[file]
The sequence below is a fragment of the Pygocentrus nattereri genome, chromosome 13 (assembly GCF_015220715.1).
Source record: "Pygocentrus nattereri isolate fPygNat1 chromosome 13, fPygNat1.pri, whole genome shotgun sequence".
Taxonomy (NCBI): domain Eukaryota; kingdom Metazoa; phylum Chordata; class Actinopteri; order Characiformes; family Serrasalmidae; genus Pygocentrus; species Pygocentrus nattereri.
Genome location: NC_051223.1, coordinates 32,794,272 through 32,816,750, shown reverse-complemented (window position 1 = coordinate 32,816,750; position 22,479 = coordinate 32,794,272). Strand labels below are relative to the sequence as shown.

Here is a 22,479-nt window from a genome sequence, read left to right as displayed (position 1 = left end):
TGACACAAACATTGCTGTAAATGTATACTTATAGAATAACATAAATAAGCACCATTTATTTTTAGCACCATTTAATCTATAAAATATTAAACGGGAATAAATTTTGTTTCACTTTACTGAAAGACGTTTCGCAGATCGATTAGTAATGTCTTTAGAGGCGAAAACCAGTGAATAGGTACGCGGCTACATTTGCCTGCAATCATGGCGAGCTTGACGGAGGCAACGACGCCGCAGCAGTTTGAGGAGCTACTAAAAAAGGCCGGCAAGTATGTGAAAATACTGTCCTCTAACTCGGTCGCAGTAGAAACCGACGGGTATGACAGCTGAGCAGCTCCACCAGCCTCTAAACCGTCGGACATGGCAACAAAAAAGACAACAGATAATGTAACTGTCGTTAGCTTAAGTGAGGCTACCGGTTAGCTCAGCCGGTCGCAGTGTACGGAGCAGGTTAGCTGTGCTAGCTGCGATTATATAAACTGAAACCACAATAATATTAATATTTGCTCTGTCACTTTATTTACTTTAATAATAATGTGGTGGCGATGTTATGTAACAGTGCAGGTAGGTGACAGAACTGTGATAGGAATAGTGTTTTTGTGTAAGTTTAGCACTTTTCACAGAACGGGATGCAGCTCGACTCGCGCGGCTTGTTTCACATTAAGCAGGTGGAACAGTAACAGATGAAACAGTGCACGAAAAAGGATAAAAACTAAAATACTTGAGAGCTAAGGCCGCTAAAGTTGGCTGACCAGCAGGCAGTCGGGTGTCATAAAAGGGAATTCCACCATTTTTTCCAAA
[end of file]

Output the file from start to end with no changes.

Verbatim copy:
The sequence below is a fragment of the Pygocentrus nattereri genome, chromosome 13 (assembly GCF_015220715.1).
Source record: "Pygocentrus nattereri isolate fPygNat1 chromosome 13, fPygNat1.pri, whole genome shotgun sequence".
Taxonomy (NCBI): domain Eukaryota; kingdom Metazoa; phylum Chordata; class Actinopteri; order Characiformes; family Serrasalmidae; genus Pygocentrus; species Pygocentrus nattereri.
Genome location: NC_051223.1, coordinates 32,794,272 through 32,816,750, shown reverse-complemented (window position 1 = coordinate 32,816,750; position 22,479 = coordinate 32,794,272). Strand labels below are relative to the sequence as shown.

Here is a 22,479-nt window from a genome sequence, read left to right as displayed (position 1 = left end):
TGACACAAACATTGCTGTAAATGTATACTTATAGAATAACATAAATAAGCACCATTTATTTTTAGCACCATTTAATCTATAAAATATTAAACGGGAATAAATTTTGTTTCACTTTACTGAAAGACGTTTCGCAGATCGATTAGTAATGTCTTTAGAGGCGAAAACCAGTGAATAGGTACGCGGCTACATTTGCCTGCAATCATGGCGAGCTTGACGGAGGCAACGACGCCGCAGCAGTTTGAGGAGCTACTAAAAAAGGCCGGCAAGTATGTGAAAATACTGTCCTCTAACTCGGTCGCAGTAGAAACCGACGGGTATGACAGCTGAGCAGCTCCACCAGCCTCTAAACCGTCGGACATGGCAACAAAAAAGACAACAGATAATGTAACTGTCGTTAGCTTAAGTGAGGCTACCGGTTAGCTCAGCCGGTCGCAGTGTACGGAGCAGGTTAGCTGTGCTAGCTGCGATTATATAAACTGAAACCACAATAATATTAATATTTGCTCTGTCACTTTATTTACTTTAATAATAATGTGGTGGCGATGTTATGTAACAGTGCAGGTAGGTGACAGAACTGTGATAGGAATAGTGTTTTTGTGTAAGTTTAGCACTTTTCACAGAACGGGATGCAGCTCGACTCGCGCGGCTTGTTTCACATTAAGCAGGTGGAACAGTAACAGATGAAACAGTGCACGAAAAAGGATAAAAACTAAAATACTTGAGAGCTAAGGCCGCTAAAGTTGGCTGACCAGCAGGCAGTCGGGTGTCATAAAAGGGAATTCCACCATTTTTTCCAAA